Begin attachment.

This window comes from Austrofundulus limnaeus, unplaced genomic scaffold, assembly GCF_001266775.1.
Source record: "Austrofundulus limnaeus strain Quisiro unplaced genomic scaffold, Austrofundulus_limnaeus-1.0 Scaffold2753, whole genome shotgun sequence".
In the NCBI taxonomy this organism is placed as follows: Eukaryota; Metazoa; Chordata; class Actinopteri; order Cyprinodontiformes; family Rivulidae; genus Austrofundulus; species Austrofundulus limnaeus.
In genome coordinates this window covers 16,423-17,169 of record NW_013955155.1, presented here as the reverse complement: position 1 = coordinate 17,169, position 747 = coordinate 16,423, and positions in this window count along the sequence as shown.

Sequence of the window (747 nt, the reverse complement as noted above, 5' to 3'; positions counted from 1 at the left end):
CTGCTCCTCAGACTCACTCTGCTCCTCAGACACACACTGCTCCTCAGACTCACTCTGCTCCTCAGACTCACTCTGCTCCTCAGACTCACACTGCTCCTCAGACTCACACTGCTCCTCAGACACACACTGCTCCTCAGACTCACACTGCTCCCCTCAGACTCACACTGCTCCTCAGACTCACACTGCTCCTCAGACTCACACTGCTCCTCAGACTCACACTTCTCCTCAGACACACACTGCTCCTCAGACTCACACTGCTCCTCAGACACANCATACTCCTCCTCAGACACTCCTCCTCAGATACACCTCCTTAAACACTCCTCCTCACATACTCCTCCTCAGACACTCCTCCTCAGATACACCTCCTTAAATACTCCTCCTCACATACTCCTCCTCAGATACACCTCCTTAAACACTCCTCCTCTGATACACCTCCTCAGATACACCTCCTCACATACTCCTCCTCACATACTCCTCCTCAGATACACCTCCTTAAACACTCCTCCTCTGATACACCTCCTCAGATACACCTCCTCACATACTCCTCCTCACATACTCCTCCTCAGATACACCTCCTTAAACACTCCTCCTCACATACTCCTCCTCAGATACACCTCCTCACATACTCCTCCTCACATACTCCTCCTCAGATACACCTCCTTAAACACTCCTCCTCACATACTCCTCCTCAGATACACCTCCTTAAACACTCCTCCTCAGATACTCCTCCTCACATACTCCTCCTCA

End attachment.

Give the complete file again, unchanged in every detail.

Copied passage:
This window comes from Austrofundulus limnaeus, unplaced genomic scaffold, assembly GCF_001266775.1.
Source record: "Austrofundulus limnaeus strain Quisiro unplaced genomic scaffold, Austrofundulus_limnaeus-1.0 Scaffold2753, whole genome shotgun sequence".
In the NCBI taxonomy this organism is placed as follows: Eukaryota; Metazoa; Chordata; class Actinopteri; order Cyprinodontiformes; family Rivulidae; genus Austrofundulus; species Austrofundulus limnaeus.
In genome coordinates this window covers 16,423-17,169 of record NW_013955155.1, presented here as the reverse complement: position 1 = coordinate 17,169, position 747 = coordinate 16,423, and positions in this window count along the sequence as shown.

Sequence of the window (747 nt, the reverse complement as noted above, 5' to 3'; positions counted from 1 at the left end):
CTGCTCCTCAGACTCACTCTGCTCCTCAGACACACACTGCTCCTCAGACTCACTCTGCTCCTCAGACTCACTCTGCTCCTCAGACTCACACTGCTCCTCAGACTCACACTGCTCCTCAGACACACACTGCTCCTCAGACTCACACTGCTCCCCTCAGACTCACACTGCTCCTCAGACTCACACTGCTCCTCAGACTCACACTGCTCCTCAGACTCACACTTCTCCTCAGACACACACTGCTCCTCAGACTCACACTGCTCCTCAGACACANCATACTCCTCCTCAGACACTCCTCCTCAGATACACCTCCTTAAACACTCCTCCTCACATACTCCTCCTCAGACACTCCTCCTCAGATACACCTCCTTAAATACTCCTCCTCACATACTCCTCCTCAGATACACCTCCTTAAACACTCCTCCTCTGATACACCTCCTCAGATACACCTCCTCACATACTCCTCCTCACATACTCCTCCTCAGATACACCTCCTTAAACACTCCTCCTCTGATACACCTCCTCAGATACACCTCCTCACATACTCCTCCTCACATACTCCTCCTCAGATACACCTCCTTAAACACTCCTCCTCACATACTCCTCCTCAGATACACCTCCTCACATACTCCTCCTCACATACTCCTCCTCAGATACACCTCCTTAAACACTCCTCCTCACATACTCCTCCTCAGATACACCTCCTTAAACACTCCTCCTCAGATACTCCTCCTCACATACTCCTCCTCA